With Marvin back in the fold (as well as Haley Skarupa), the Pride have the confident puck-carriers they were missing last year.
The Pride will be looking to extend their winning streak to three games Sunday afternoon against the Riveters.
Trending down: Amanda Leveille, MIN | 8 goals allowed on 36 SOG in 2 games vs BOS
So...what happened here?
Amanda Leveille has been lights out all year. Perhaps to be expected, however, the Whitecaps struggled in their first regular season game in over a month. Leveille allowed eight goals on 36 shots in her two combined starts, getting the hook in Sunday’s match for backup Julie Friend.
This is just the fourth time that Leveille has been pulled from a game in her NWHL career, and the first time since March 5th, 2017. Leveille split time with Brianne McLaughlin in an unspectacular regular season that eventually led to a miraculous run to the Isobel Cup Championship.
So what gives? Well, chalk it up to rust more than anything else. The Whitecaps had a few tune-up games in the interim against Lindenwood University’s women’s hockey team, but that hardly compares to real NWHL action. Considering it’s another three weeks before the Whitecaps play again, they will have plenty of time to put this weekend behind them.
They will need to come out sharper next time. That includes reigning Goaltender of the Year Amanda Leveille.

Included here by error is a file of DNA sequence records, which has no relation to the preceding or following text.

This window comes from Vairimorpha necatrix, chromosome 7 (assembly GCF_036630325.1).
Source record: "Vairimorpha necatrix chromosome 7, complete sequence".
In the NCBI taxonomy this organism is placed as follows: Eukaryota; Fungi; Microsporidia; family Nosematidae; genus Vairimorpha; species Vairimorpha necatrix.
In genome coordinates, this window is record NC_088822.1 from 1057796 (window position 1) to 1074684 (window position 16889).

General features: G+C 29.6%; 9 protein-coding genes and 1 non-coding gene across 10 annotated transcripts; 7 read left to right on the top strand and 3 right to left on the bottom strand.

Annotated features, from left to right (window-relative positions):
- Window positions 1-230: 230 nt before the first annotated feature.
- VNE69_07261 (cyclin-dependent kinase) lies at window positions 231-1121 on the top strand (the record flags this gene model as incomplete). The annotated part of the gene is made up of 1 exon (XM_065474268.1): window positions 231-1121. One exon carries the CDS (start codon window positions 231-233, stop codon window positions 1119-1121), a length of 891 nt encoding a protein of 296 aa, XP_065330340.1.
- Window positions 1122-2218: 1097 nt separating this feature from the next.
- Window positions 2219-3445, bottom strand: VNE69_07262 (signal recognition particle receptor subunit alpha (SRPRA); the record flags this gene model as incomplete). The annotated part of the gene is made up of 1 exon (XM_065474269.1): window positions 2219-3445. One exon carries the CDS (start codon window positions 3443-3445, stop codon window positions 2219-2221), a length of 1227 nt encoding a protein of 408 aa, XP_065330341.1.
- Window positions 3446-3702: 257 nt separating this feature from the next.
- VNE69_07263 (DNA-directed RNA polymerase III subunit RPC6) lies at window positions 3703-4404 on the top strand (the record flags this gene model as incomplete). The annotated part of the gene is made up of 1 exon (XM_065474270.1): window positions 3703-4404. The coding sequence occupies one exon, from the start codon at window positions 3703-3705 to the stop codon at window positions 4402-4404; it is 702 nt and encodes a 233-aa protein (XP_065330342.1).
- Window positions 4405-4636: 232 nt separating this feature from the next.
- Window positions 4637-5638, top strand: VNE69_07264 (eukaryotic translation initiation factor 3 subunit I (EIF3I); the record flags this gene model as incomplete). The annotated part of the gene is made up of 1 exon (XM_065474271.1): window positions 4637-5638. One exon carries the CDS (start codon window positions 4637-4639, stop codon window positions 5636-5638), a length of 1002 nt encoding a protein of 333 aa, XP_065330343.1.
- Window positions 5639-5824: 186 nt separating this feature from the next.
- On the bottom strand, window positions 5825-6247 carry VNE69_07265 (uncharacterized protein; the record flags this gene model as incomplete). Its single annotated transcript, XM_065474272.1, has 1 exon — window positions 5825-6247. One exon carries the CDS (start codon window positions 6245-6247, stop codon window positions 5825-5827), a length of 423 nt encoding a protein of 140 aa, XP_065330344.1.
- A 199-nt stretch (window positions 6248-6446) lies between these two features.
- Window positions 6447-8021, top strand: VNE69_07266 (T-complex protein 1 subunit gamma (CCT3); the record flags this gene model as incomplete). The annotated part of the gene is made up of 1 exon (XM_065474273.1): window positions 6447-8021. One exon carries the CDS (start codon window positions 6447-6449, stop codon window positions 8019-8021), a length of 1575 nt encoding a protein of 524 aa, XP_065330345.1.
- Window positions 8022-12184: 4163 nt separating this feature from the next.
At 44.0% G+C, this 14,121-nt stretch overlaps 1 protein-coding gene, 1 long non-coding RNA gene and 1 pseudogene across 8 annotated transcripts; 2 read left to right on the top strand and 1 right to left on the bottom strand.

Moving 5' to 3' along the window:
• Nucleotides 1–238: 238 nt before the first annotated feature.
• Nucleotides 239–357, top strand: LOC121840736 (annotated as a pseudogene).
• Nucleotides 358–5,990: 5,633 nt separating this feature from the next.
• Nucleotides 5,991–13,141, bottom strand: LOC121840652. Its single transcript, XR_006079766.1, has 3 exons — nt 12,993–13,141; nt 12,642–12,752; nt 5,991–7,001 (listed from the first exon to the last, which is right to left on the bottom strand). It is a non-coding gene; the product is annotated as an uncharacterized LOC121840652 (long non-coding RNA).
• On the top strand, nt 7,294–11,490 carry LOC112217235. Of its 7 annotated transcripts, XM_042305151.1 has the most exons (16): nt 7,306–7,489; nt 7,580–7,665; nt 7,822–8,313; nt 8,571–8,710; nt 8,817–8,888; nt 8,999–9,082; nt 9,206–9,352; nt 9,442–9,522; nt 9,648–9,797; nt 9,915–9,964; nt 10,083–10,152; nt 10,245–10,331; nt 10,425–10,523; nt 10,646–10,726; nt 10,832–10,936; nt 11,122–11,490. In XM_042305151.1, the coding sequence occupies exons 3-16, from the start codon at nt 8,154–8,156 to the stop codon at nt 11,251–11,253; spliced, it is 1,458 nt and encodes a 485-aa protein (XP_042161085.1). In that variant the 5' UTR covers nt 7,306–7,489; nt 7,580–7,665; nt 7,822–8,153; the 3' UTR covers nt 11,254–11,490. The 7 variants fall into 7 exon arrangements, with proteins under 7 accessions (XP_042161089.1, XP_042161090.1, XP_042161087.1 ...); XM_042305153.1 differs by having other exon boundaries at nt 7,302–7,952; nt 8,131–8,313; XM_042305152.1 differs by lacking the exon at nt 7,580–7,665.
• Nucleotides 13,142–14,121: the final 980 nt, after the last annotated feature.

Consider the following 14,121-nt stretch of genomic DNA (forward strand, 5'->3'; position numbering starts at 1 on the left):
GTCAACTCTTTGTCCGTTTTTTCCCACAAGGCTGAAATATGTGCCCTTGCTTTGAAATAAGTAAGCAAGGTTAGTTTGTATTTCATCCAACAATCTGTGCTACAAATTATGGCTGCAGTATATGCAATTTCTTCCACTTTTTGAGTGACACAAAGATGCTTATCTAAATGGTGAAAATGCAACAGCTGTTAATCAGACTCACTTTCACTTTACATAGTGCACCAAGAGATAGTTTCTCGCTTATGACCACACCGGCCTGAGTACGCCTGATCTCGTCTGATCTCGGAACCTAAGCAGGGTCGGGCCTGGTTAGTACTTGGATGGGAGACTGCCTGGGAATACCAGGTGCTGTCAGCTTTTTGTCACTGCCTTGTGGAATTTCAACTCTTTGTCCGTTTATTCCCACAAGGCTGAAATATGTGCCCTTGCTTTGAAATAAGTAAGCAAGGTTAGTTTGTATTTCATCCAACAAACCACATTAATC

Trending up: Kendall Coyne Schofield, MIN | 18 SOGs in 2 games vs BOS
There was one player in a black Minnesota uniform that hadn’t missed a beat, though. That would be Kendall Coyne Schofield, who lodged a season-best 11 shots on goal in Saturday’s game against the Pride. She followed it up with seven more on Sunday.
And she didn’t get a point for her efforts.
Come on, now! What in the name of PDO is going on here? Coyne Schofield is shooting just 2.3%, the worst such percentage of any player with at least one goal in the league. She leads the league in shots with 43 and it isn’t even really that close. Teammates Jonna Curtis and Kate Schipper have taken half the number of shots that she has and have scored four goals a piece.
Coyne Schofield’s only goal of the year was an empty-netter.
Something has to give for her.
Kendall Coyne Schofield is averaging 7.16 SOG/GP through six games this season. She had 18 shots against Boston in two games this weekend. She has just one goal (an empty-netter) thus far. #NWHL— Mike Murphy (@DigDeepBSB) December 3, 2018
The flood gates are going to open. They simply have to. And when they do, I would suspect the Caps will be running away with a few more games.